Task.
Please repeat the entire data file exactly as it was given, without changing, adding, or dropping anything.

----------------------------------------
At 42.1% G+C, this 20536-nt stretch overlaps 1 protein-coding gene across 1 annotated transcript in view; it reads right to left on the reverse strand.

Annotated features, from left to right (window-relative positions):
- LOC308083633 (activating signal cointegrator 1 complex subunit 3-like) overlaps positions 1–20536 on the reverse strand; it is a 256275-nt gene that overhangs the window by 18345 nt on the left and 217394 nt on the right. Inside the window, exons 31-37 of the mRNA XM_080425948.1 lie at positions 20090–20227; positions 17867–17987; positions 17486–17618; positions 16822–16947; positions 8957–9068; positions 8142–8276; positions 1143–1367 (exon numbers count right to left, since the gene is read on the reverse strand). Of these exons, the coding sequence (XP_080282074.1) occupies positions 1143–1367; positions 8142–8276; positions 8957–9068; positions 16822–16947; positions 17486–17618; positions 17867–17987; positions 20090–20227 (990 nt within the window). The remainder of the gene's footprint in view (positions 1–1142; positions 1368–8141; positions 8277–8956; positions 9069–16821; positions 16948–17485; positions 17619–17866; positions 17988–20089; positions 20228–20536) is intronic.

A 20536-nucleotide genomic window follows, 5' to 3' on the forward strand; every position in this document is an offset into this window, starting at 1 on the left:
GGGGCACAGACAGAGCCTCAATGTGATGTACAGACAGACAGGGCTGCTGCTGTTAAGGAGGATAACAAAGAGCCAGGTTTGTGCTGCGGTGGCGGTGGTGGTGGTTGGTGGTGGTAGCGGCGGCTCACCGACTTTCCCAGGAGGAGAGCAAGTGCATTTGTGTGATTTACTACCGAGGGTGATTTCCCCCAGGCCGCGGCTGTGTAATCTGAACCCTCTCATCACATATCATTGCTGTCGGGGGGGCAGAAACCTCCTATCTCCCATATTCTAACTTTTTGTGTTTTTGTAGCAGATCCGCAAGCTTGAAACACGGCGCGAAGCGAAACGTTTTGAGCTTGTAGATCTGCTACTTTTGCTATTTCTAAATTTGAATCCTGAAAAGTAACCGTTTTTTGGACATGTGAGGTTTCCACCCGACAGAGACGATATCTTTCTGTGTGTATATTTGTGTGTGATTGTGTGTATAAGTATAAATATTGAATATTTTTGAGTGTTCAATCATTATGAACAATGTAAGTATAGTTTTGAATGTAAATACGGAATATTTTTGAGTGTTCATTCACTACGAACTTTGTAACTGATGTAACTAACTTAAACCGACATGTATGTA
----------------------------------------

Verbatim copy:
At 42.1% G+C, this 20536-nt stretch overlaps 1 protein-coding gene across 1 annotated transcript in view; it reads right to left on the reverse strand.

Annotated features, from left to right (window-relative positions):
- LOC308083633 (activating signal cointegrator 1 complex subunit 3-like) overlaps positions 1–20536 on the reverse strand; it is a 256275-nt gene that overhangs the window by 18345 nt on the left and 217394 nt on the right. Inside the window, exons 31-37 of the mRNA XM_080425948.1 lie at positions 20090–20227; positions 17867–17987; positions 17486–17618; positions 16822–16947; positions 8957–9068; positions 8142–8276; positions 1143–1367 (exon numbers count right to left, since the gene is read on the reverse strand). Of these exons, the coding sequence (XP_080282074.1) occupies positions 1143–1367; positions 8142–8276; positions 8957–9068; positions 16822–16947; positions 17486–17618; positions 17867–17987; positions 20090–20227 (990 nt within the window). The remainder of the gene's footprint in view (positions 1–1142; positions 1368–8141; positions 8277–8956; positions 9069–16821; positions 16948–17485; positions 17619–17866; positions 17988–20089; positions 20228–20536) is intronic.

A 20536-nucleotide genomic window follows, 5' to 3' on the forward strand; every position in this document is an offset into this window, starting at 1 on the left:
GGGGCACAGACAGAGCCTCAATGTGATGTACAGACAGACAGGGCTGCTGCTGTTAAGGAGGATAACAAAGAGCCAGGTTTGTGCTGCGGTGGCGGTGGTGGTGGTTGGTGGTGGTAGCGGCGGCTCACCGACTTTCCCAGGAGGAGAGCAAGTGCATTTGTGTGATTTACTACCGAGGGTGATTTCCCCCAGGCCGCGGCTGTGTAATCTGAACCCTCTCATCACATATCATTGCTGTCGGGGGGGCAGAAACCTCCTATCTCCCATATTCTAACTTTTTGTGTTTTTGTAGCAGATCCGCAAGCTTGAAACACGGCGCGAAGCGAAACGTTTTGAGCTTGTAGATCTGCTACTTTTGCTATTTCTAAATTTGAATCCTGAAAAGTAACCGTTTTTTGGACATGTGAGGTTTCCACCCGACAGAGACGATATCTTTCTGTGTGTATATTTGTGTGTGATTGTGTGTATAAGTATAAATATTGAATATTTTTGAGTGTTCAATCATTATGAACAATGTAAGTATAGTTTTGAATGTAAATACGGAATATTTTTGAGTGTTCATTCACTACGAACTTTGTAACTGATGTAACTAACTTAAACCGACATGTATGTA